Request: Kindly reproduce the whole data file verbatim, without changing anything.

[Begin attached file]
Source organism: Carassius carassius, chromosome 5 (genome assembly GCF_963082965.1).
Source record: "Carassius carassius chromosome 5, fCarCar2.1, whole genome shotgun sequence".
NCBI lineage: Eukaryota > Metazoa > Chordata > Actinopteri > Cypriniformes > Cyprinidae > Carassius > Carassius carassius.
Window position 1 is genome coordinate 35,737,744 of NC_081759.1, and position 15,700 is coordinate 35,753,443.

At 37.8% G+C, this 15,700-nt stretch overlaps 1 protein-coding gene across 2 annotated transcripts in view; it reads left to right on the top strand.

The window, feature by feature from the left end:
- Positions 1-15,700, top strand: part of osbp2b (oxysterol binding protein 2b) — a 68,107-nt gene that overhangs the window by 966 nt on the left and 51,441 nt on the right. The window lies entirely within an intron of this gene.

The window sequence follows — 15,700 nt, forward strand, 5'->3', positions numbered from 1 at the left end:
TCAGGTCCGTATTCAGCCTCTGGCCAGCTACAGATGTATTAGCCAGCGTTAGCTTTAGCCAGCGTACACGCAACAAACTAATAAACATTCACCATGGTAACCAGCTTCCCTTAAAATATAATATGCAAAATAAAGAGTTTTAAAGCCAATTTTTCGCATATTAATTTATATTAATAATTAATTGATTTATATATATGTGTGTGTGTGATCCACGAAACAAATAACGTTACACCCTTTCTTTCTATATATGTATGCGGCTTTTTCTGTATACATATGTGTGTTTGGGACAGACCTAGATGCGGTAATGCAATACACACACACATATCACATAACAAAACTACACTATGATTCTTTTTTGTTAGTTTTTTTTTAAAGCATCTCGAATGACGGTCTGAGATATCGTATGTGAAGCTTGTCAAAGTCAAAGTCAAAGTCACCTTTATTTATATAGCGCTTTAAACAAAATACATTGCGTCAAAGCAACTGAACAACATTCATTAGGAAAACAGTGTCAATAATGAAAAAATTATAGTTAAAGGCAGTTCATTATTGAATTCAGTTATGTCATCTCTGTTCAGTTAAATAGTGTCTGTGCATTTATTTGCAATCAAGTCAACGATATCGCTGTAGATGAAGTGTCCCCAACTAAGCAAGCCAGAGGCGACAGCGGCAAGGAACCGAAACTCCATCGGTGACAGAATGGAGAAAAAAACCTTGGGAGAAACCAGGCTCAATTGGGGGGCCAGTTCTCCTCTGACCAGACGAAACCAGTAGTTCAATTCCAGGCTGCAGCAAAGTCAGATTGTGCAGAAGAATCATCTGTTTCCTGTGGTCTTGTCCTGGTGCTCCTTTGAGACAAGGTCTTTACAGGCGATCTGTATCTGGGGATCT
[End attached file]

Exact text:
Source organism: Carassius carassius, chromosome 5 (genome assembly GCF_963082965.1).
Source record: "Carassius carassius chromosome 5, fCarCar2.1, whole genome shotgun sequence".
NCBI lineage: Eukaryota > Metazoa > Chordata > Actinopteri > Cypriniformes > Cyprinidae > Carassius > Carassius carassius.
Window position 1 is genome coordinate 35,737,744 of NC_081759.1, and position 15,700 is coordinate 35,753,443.

At 37.8% G+C, this 15,700-nt stretch overlaps 1 protein-coding gene across 2 annotated transcripts in view; it reads left to right on the top strand.

The window, feature by feature from the left end:
- Positions 1-15,700, top strand: part of osbp2b (oxysterol binding protein 2b) — a 68,107-nt gene that overhangs the window by 966 nt on the left and 51,441 nt on the right. The window lies entirely within an intron of this gene.

The window sequence follows — 15,700 nt, forward strand, 5'->3', positions numbered from 1 at the left end:
TCAGGTCCGTATTCAGCCTCTGGCCAGCTACAGATGTATTAGCCAGCGTTAGCTTTAGCCAGCGTACACGCAACAAACTAATAAACATTCACCATGGTAACCAGCTTCCCTTAAAATATAATATGCAAAATAAAGAGTTTTAAAGCCAATTTTTCGCATATTAATTTATATTAATAATTAATTGATTTATATATATGTGTGTGTGTGATCCACGAAACAAATAACGTTACACCCTTTCTTTCTATATATGTATGCGGCTTTTTCTGTATACATATGTGTGTTTGGGACAGACCTAGATGCGGTAATGCAATACACACACACATATCACATAACAAAACTACACTATGATTCTTTTTTGTTAGTTTTTTTTTAAAGCATCTCGAATGACGGTCTGAGATATCGTATGTGAAGCTTGTCAAAGTCAAAGTCAAAGTCACCTTTATTTATATAGCGCTTTAAACAAAATACATTGCGTCAAAGCAACTGAACAACATTCATTAGGAAAACAGTGTCAATAATGAAAAAATTATAGTTAAAGGCAGTTCATTATTGAATTCAGTTATGTCATCTCTGTTCAGTTAAATAGTGTCTGTGCATTTATTTGCAATCAAGTCAACGATATCGCTGTAGATGAAGTGTCCCCAACTAAGCAAGCCAGAGGCGACAGCGGCAAGGAACCGAAACTCCATCGGTGACAGAATGGAGAAAAAAACCTTGGGAGAAACCAGGCTCAATTGGGGGGCCAGTTCTCCTCTGACCAGACGAAACCAGTAGTTCAATTCCAGGCTGCAGCAAAGTCAGATTGTGCAGAAGAATCATCTGTTTCCTGTGGTCTTGTCCTGGTGCTCCTTTGAGACAAGGTCTTTACAGGCGATCTGTATCTGGGGATCT